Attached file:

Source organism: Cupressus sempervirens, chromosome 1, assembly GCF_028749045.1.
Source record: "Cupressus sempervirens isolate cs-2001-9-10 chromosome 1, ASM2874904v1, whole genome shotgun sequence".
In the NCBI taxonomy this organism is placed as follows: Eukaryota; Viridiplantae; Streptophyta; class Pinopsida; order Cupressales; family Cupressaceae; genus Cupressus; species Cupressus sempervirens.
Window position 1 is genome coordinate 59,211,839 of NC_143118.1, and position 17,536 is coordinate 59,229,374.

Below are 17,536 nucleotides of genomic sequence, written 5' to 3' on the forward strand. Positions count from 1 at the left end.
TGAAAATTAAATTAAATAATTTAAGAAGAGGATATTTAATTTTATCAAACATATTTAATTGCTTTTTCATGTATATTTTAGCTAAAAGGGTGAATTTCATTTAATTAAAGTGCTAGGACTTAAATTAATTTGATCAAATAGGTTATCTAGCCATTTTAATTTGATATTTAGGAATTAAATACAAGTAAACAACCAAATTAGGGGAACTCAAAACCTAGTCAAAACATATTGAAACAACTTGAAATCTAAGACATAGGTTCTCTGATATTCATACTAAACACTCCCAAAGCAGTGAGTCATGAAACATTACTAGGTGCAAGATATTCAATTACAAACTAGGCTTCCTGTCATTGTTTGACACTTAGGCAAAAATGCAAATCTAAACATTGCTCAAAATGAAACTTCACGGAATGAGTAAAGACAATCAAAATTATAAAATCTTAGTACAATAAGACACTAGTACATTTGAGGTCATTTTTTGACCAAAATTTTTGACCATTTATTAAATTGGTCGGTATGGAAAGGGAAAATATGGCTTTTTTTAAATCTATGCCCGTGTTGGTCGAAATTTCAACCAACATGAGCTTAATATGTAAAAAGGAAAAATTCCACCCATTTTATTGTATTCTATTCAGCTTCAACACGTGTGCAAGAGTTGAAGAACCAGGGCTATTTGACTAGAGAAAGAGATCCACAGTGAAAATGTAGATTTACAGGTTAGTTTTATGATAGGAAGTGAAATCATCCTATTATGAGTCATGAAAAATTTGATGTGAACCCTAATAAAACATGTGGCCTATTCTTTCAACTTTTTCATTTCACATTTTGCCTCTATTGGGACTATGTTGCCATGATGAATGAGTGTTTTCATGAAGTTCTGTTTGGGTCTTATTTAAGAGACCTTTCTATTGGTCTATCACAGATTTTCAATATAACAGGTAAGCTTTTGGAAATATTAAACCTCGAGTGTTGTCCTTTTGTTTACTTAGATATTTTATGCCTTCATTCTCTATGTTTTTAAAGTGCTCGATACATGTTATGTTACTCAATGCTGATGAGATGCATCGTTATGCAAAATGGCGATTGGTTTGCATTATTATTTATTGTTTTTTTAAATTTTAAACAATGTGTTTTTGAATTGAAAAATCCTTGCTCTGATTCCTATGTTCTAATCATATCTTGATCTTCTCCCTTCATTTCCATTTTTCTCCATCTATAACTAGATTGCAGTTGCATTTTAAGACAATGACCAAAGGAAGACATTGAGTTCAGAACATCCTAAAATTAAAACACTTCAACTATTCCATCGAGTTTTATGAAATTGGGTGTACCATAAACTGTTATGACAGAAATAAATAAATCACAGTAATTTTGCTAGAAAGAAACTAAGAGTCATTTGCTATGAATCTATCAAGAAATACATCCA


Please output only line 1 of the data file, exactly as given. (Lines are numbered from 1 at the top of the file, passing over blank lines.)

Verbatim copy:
Source organism: Cupressus sempervirens, chromosome 1, assembly GCF_028749045.1.